Police in northern India have arrested seven people in the deaths of two young lovers. The two, from different castes, were allegedly lynched by members of their families, after they refused to end a love affair. The case comes as Indian authorities are seeking to avoid having the issue of caste placed before the upcoming United Nations conference on racism, to be held later this month in Durban, South Africa.
By all accounts, Vishal and Sonu were deeply in love. They were so much in love, they refused to leave each other, even though police say nearly everyone in their village, Alipur in India's northern state, Uttar Pradesh, told them to.
The people of Alipur objected to their affair because Vishal, who was 20 years old, came from a high-caste Brahmin family, while 18-year-old Sonu came from a lower caste Jat family.
Monday night, Vishal and Sonu paid for their love affair with their lives. Police say the two were taken to the roof of a house in their village and hanged. According to the police, Sonu's parents and Vishal's elder brother and sister-in-law were involved in their deaths. Hundreds of other villagers are reported to have stood by and watched as the two were killed. Vijay Kumar Maurya, a local police inspector in Muzaffarnagar District, where the village is located, says those responsible for the deaths of Vishal and Sonu have been arrested and will be put on trial.
"We have arrested the culprits, parents of the girl and the relatives of the boy, and they are being sent to jail, along with the villagers who have connived with such a barbaric incident," he said. "So we are taking strong and stringent action against all these culprits.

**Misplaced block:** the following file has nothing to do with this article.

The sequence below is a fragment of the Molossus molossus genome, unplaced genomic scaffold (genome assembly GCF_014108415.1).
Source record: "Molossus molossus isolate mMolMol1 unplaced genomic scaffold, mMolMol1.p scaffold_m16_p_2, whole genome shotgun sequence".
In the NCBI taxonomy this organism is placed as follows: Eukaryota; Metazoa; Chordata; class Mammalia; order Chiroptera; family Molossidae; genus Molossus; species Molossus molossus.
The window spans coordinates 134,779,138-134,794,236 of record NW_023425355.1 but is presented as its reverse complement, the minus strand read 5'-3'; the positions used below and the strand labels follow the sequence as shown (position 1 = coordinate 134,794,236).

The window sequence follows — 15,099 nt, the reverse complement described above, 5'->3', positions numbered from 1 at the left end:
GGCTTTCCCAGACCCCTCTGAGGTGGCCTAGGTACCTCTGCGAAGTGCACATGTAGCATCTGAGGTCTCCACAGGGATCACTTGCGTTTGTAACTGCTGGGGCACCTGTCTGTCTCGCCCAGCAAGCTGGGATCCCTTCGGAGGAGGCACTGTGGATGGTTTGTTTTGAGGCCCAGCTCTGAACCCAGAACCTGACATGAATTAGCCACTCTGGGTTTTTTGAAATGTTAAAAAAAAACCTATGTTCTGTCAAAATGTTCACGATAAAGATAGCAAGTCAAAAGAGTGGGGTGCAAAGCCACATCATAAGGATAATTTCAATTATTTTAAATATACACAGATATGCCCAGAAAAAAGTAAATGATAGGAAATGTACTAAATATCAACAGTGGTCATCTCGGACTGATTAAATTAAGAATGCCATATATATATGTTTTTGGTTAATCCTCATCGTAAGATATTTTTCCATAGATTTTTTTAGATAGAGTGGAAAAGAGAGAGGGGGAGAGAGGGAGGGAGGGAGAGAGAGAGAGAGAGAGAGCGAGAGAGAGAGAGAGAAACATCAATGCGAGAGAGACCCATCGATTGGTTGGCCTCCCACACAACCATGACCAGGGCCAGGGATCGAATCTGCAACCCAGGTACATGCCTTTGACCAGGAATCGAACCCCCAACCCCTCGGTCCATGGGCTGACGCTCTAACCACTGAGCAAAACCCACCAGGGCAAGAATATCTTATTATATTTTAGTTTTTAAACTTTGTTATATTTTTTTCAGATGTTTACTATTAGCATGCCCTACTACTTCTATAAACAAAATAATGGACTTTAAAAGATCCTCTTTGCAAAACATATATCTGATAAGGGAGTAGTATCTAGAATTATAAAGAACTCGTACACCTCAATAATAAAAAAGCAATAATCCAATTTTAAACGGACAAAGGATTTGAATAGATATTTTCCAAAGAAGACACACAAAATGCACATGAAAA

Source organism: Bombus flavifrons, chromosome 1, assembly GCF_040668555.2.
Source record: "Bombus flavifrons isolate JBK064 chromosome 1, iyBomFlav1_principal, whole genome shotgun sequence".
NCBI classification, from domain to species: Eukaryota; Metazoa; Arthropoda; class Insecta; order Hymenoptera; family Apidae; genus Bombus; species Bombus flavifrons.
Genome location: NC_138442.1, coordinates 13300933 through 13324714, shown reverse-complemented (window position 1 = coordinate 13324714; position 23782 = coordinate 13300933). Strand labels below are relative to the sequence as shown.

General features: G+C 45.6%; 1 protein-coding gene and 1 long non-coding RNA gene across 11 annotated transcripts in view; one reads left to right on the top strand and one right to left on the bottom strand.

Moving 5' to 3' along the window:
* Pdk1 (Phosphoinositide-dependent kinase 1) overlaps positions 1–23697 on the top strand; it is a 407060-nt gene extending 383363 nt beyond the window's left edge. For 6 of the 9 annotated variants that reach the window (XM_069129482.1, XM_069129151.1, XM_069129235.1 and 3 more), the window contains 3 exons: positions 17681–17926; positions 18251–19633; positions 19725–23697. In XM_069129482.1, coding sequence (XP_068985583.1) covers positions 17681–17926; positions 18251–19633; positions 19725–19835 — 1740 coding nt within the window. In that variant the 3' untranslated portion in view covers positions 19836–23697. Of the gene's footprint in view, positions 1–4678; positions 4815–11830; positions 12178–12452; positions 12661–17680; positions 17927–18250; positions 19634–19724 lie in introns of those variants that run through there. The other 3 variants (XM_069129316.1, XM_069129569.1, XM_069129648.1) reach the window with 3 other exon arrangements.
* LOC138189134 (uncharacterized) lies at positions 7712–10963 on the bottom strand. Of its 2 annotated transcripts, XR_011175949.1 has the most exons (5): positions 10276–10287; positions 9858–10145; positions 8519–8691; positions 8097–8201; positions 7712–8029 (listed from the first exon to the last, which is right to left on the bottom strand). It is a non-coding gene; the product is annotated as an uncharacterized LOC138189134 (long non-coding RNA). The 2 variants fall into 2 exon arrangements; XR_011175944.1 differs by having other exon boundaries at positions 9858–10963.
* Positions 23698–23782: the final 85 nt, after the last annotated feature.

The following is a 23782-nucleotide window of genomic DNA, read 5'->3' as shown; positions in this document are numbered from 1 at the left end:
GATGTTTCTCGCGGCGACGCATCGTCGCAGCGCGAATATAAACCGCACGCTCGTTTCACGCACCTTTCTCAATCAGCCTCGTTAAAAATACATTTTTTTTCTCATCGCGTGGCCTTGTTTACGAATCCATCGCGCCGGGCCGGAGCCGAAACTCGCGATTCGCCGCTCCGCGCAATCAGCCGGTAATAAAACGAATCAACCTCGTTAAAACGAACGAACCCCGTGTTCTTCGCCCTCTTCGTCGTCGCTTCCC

This is not the first time that a mixed-caste love affair has ended in tragedy in Muzaffarnagar District. Earlier this year, a mixed-caste couple were reported to have been pulled from a rickshaw and hacked to death by an angry mob. In 1993, another local mixed-caste couple was killed by members of their own community.
The 3,000 caste system is an integral aspect of Hindu theology, in which every person is born into a particular caste. Since India's independence, more than 50 years ago, there has been a widespread legal movement to alleviate the inequalities of the caste-system. Laws banning discrimination against lower-caste individuals and groups have been enacted and quotas have been established for lower-caste Indians in schools and government jobs. India's untouchables, now known as Dalits, have won considerable political power. The country's president, K.R. Narayanan, is a member of the Dalit community.
But, tensions remain. Caste-related incidents of violence are a daily feature of Indian life. Most center around the issue of who owns rural land. Dalit leaders have recently raised the stakes in the caste debate seeking to have the issue of caste included on the agenda of the upcoming U.N. conference on racism to be held in Durban, South Africa.
Senior Indian government leaders oppose the measure, saying caste and race are not the same and the issue of caste is an internal Indian matter.